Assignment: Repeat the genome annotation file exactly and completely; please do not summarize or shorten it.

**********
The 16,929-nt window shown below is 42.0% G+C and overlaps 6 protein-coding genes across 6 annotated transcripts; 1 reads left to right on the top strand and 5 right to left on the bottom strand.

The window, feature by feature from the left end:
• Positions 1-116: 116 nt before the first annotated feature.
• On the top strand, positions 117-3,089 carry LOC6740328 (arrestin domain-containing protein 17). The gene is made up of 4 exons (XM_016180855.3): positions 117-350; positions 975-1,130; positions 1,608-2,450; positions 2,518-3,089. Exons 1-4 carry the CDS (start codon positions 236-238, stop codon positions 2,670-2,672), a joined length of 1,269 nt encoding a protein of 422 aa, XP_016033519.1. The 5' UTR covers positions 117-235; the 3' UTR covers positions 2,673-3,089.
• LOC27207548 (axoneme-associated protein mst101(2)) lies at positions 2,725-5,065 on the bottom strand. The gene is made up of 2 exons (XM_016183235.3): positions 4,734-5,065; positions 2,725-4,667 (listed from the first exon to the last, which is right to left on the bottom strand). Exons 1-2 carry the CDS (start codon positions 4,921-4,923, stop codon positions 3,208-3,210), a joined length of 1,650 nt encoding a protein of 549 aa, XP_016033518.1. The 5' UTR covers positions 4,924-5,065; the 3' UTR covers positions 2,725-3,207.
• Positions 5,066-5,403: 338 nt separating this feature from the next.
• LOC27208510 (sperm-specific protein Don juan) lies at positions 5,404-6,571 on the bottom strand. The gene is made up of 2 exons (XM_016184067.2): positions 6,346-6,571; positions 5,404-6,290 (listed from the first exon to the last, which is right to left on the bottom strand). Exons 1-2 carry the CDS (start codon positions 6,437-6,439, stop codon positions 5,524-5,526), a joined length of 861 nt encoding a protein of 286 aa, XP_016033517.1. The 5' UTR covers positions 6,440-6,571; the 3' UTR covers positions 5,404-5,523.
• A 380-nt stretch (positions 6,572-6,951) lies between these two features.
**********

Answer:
The 16,929-nt window shown below is 42.0% G+C and overlaps 6 protein-coding genes across 6 annotated transcripts; 1 reads left to right on the top strand and 5 right to left on the bottom strand.

The window, feature by feature from the left end:
• Positions 1-116: 116 nt before the first annotated feature.
• On the top strand, positions 117-3,089 carry LOC6740328 (arrestin domain-containing protein 17). The gene is made up of 4 exons (XM_016180855.3): positions 117-350; positions 975-1,130; positions 1,608-2,450; positions 2,518-3,089. Exons 1-4 carry the CDS (start codon positions 236-238, stop codon positions 2,670-2,672), a joined length of 1,269 nt encoding a protein of 422 aa, XP_016033519.1. The 5' UTR covers positions 117-235; the 3' UTR covers positions 2,673-3,089.
• LOC27207548 (axoneme-associated protein mst101(2)) lies at positions 2,725-5,065 on the bottom strand. The gene is made up of 2 exons (XM_016183235.3): positions 4,734-5,065; positions 2,725-4,667 (listed from the first exon to the last, which is right to left on the bottom strand). Exons 1-2 carry the CDS (start codon positions 4,921-4,923, stop codon positions 3,208-3,210), a joined length of 1,650 nt encoding a protein of 549 aa, XP_016033518.1. The 5' UTR covers positions 4,924-5,065; the 3' UTR covers positions 2,725-3,207.
• Positions 5,066-5,403: 338 nt separating this feature from the next.
• LOC27208510 (sperm-specific protein Don juan) lies at positions 5,404-6,571 on the bottom strand. The gene is made up of 2 exons (XM_016184067.2): positions 6,346-6,571; positions 5,404-6,290 (listed from the first exon to the last, which is right to left on the bottom strand). Exons 1-2 carry the CDS (start codon positions 6,437-6,439, stop codon positions 5,524-5,526), a joined length of 861 nt encoding a protein of 286 aa, XP_016033517.1. The 5' UTR covers positions 6,440-6,571; the 3' UTR covers positions 5,404-5,523.
• A 380-nt stretch (positions 6,572-6,951) lies between these two features.